Why Singapore needs a minority president from time to time
At his National Day Rally speech, PM Lee addressed the review of the Elected Presidency
Despite Singapore's multiracial harmony, we are not "completely race blind".
Mr Lee acknowledged that we are not a homogenous society.
He cited in his Chinese speech how, when he visited Tanjong Pagar after Mr Lee Kuan Yew's death, residents asked for a "bilingual minister" despite the fact that he was accompanied by Senior Minister of State for Finance and Law and Tanjong Pagar GRC MP Indranee Rajah, who had served in the ward for many years and could speak Cantonese fluently.
Recent surveys also showed that people were more comfortable electing their own race.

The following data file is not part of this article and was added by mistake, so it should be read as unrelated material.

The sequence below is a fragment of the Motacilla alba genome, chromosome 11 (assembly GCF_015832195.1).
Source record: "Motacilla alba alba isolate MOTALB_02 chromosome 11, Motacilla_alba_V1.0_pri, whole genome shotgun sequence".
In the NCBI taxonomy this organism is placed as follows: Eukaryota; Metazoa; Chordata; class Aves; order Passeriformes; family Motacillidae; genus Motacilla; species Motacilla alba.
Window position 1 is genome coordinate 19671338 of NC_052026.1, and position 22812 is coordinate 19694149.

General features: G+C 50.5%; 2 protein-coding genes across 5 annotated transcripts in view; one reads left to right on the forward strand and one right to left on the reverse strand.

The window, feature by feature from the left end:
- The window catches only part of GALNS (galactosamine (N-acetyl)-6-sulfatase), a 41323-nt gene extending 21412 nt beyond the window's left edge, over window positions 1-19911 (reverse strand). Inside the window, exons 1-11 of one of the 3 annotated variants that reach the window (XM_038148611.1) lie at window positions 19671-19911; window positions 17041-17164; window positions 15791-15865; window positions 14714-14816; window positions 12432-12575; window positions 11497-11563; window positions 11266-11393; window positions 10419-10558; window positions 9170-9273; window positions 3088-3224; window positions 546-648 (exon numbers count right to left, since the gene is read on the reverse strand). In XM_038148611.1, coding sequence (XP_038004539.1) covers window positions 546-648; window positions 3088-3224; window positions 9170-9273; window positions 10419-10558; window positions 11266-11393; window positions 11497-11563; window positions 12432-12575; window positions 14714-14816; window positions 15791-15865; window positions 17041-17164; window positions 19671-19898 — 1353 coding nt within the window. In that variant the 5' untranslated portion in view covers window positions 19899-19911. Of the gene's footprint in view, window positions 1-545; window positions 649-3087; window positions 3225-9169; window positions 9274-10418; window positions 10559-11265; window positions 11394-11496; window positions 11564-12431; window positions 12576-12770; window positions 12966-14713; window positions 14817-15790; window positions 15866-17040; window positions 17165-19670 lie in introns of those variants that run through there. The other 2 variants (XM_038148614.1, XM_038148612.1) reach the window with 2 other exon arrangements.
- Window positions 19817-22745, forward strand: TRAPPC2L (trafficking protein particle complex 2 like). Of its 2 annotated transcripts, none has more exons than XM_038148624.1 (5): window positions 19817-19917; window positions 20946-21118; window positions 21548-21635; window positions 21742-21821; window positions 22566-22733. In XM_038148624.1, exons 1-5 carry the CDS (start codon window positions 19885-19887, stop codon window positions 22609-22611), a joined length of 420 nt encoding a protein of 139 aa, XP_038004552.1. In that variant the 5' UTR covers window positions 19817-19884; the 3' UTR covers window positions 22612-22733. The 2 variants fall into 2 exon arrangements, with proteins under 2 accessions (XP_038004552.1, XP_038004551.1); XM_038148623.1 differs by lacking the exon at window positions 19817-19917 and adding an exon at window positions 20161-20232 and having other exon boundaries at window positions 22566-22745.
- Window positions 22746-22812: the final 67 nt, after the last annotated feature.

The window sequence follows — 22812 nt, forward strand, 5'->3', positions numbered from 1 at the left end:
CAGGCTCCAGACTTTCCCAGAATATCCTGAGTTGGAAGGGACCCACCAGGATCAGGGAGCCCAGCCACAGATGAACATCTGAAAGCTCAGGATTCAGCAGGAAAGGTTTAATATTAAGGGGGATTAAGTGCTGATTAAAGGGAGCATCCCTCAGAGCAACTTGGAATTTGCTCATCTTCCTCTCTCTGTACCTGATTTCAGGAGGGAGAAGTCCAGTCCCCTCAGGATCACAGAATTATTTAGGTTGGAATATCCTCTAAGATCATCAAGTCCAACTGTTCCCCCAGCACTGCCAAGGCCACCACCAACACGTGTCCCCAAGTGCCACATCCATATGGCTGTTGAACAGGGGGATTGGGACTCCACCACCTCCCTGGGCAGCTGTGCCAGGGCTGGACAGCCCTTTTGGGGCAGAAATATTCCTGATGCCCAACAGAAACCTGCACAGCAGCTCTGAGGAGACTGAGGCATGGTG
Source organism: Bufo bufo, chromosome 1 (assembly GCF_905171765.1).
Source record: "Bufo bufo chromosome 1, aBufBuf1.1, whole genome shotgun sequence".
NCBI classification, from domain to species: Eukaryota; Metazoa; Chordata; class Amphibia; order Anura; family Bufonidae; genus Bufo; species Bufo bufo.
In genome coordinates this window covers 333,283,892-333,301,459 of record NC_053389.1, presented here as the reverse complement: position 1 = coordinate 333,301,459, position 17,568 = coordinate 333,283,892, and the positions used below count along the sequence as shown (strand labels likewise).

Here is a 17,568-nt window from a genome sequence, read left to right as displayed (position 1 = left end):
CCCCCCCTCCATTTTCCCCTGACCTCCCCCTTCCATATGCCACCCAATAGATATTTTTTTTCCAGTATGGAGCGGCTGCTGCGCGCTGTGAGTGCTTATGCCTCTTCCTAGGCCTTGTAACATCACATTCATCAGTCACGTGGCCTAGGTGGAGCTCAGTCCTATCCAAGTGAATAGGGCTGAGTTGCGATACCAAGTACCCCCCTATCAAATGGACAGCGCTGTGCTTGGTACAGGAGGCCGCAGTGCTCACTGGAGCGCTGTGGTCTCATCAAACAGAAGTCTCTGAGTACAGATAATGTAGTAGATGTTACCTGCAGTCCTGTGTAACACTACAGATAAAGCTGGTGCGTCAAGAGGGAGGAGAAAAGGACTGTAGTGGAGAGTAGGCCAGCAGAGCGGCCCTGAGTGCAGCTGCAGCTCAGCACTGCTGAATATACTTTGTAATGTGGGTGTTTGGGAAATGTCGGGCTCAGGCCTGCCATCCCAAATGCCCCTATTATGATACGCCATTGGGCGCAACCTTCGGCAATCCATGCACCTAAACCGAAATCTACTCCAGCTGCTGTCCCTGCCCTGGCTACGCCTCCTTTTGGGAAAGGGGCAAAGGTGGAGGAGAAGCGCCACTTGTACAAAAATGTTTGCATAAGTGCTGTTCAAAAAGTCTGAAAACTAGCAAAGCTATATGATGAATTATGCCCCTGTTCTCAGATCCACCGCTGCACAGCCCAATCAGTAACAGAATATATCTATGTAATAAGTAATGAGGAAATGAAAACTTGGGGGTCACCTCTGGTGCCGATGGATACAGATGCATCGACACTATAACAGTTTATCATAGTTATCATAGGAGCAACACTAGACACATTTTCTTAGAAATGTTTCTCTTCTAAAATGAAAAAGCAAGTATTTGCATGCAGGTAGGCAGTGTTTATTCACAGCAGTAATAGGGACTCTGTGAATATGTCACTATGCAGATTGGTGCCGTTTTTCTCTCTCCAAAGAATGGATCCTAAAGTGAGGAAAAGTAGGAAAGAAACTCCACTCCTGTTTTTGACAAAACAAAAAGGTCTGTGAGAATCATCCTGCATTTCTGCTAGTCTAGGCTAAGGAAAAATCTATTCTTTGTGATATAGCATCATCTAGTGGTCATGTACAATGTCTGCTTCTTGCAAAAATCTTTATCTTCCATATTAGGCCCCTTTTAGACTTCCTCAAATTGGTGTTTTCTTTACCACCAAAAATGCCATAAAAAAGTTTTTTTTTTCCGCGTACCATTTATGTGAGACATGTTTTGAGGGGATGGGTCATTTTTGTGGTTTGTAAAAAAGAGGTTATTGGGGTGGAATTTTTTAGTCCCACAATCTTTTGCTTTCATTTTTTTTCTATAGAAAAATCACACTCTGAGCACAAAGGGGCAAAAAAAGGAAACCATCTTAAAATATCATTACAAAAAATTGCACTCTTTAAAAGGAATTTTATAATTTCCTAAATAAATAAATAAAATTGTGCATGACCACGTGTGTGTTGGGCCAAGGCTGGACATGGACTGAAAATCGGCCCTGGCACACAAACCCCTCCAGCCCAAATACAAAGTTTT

A survey commissioned by Channel NewsAsia in partnership with the Institute of Policy Studies polled 2,000 Singapore citizens and permanent residents aged 21 and above between June and July on their views on relations between the country's races.
The survey showed that most Singaporeans would prefer someone of their own race as the nation's prime minister or president, if given a choice.
Mr Lee said that under the current system of contested elections for the president, Singapore might not have a minority president for a long time.
He said in his Chinese speech: "If so, this will weaken the sense of national identity among minorities and affect our unity. This is serious for it concerns our social cohesion, our multiracial society, and our future."
In his National Day Message on Aug 8, Mr Lee had said that there was a need to make the elected presidency "a more effective unifying institution and a stabiliser".
Addressing the threat of terrorism in Singapore, he also said: "It comes down to our collective resolve to stand with each other.
"That in turn depends on how well we have prepared ourselves before an attack, to build trust, to strengthen bonds, to maintain and expand our common space, so that we feel instinctively one people."